Tombstone – The Real Wild West By Sierra Jackson

Almost everyone at some point during their lifetime goes through a cowboy phase, whether it’s playing Cowboys and Indians with their siblings or watching Clint Eastwood’s Western films. Some never grow out of that phase and the call of the Old West remains strong. In Arizona lies the famous mining town of Tombstone; it was one of the last frontier towns in the Old West, but instead of its mining, it’s more famous for its rowdy group of cowboys.

Just like in the 1993 movie Tombstone, Ike and Billy Clanton and the McLaury brothers, Frank and Tom, were giving the Earp brothers a run for their money. These groups were often at odds with each other, and many added to the population of the nearby Boothill cemetery; a graveyard that’s occupied by many cowboys who “died with their boots on.” An interesting thing about visiting the cemetery is that it makes you realize that these historical people were real people—a message that simply isn’t conveyed from watching a movie.

Who can forget the, “I’m just fucking with you, Fred,” scene from Tombstone where Curly Bill, high on opium, murders Marshall Fred White in the street. “Shot by Curly Bill” is scratched in White’s tombstone. And according to Dick Toby’s grave marker, he was shot by Sheriff Behan—a pompous asshole in the movie and apparently no more respectable in real life.

Marshall Fred White

Marshall Fred White

The most famous scuffle is arguably the gunfight at the O.K. Corral, which ultimately ended up with the McLaurys and Billy Clanton joining White on Boothill. When visiting the cemetery, the markers tell the story of frontier life, or perhaps death, as one after another reads, “shot,” “murdered,” “stabbed,” “killed,” “hanged,” or “killed by Indians,” with “death by natural causes” being the exception instead of the norm.

 

Some of the more interesting grave markers include Lester Moore, “four slugs from a 44, no Les, no more,” and George Johnson who was “Hanged By Mistake: He was right, we was wrong, but we strung him up and now he’s gone.”

Some headstones also convey attitudes you wouldn’t see in today’s society, such as the ones for “Chink Smiley,” “Two Chinese,” and the one for “Rook” who was “Shot by a Chinaman.” John Heath was “Taken from County Jail and Lynched By Bisbee Mob.”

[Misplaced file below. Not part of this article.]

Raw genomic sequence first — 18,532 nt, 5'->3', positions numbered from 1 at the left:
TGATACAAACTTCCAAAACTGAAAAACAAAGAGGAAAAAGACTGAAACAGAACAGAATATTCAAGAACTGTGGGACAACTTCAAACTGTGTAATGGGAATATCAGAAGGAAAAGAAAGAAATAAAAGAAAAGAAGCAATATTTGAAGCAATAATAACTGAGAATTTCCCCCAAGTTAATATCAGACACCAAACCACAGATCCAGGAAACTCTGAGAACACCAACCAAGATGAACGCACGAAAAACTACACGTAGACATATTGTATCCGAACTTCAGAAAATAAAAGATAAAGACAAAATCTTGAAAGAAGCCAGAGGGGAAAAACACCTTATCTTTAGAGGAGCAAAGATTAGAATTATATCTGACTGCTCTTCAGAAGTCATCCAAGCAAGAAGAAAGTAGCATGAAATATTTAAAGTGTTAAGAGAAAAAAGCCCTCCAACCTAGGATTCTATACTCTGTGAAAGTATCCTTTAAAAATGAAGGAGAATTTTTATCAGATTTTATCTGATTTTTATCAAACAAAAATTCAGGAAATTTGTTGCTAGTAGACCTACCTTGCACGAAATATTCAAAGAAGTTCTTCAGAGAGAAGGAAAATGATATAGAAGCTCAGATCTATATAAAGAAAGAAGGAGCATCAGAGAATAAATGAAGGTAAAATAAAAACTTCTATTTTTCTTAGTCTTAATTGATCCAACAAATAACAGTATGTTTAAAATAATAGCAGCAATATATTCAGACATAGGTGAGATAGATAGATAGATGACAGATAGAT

If you inner cowboy calls, know that there are places like Boothill where real life and legend intersect. Just don’t be surprised if you find real life even wilder than a movie. More pictures below.

Scott Mayer & Sierra Jackson

www.tacticaltshirts.com

“Shooting Guns & Having Fun”

 

 

Scott Mayer

Scott Mayer

Writer at John1911
Mayer began his outdoor industry career in 1993 on the NRA Technical Staff where he became American Rifleman magazine first Shooting Editor. Mayer left NRA and entered the business end of publishing in 2003 as Advertising Account Executive for Safari Club International SAFARI Magazine and Safari Times newspaper. In 2006, Mayer was named Publisher of Shooting Times magazine where he was also tasked with launching and leading Personal Defense TV, the first television show of its kind.

In 2008, Mayer returned to the editorial side of publishing, this time in the digital field, as Editorial Director for Guns & Ammo, Shooting Times, Handguns and Rifleshooter online magazines. After a brief stint in 2011 as the Digital Media Director for an ABC TV affiliate, Mayer returned to the outdoors industry and Safari Club International where he is currently Assistant Publisher and Multi-Media Communications Editor.
Scott Mayer

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  • Mikial

    I haven’t been to Tombstone, although it is on my bucket list. I’ve read a lot about that era and Wyatt Earp is one of my personal heroes.

    But I have extensively explored ghost towns in the deserts of Southern California, Utah and Montana. Montana has got to be the crown jewel of ghost towns. One, Silver Dollar City, is now a park with rangers and tours but most, such as Elkhorn City, are amazing gems that sit deep in the hills at the end of rugged dirt road treks, and are amazingly well preserved. You just drive over a hill and there is the town, some quite large, filled with homes and mines and saloons and graveyards, and not a soul around. They are hard to find, but I have been to well over 30 and it is worth the effort.

    Trust me.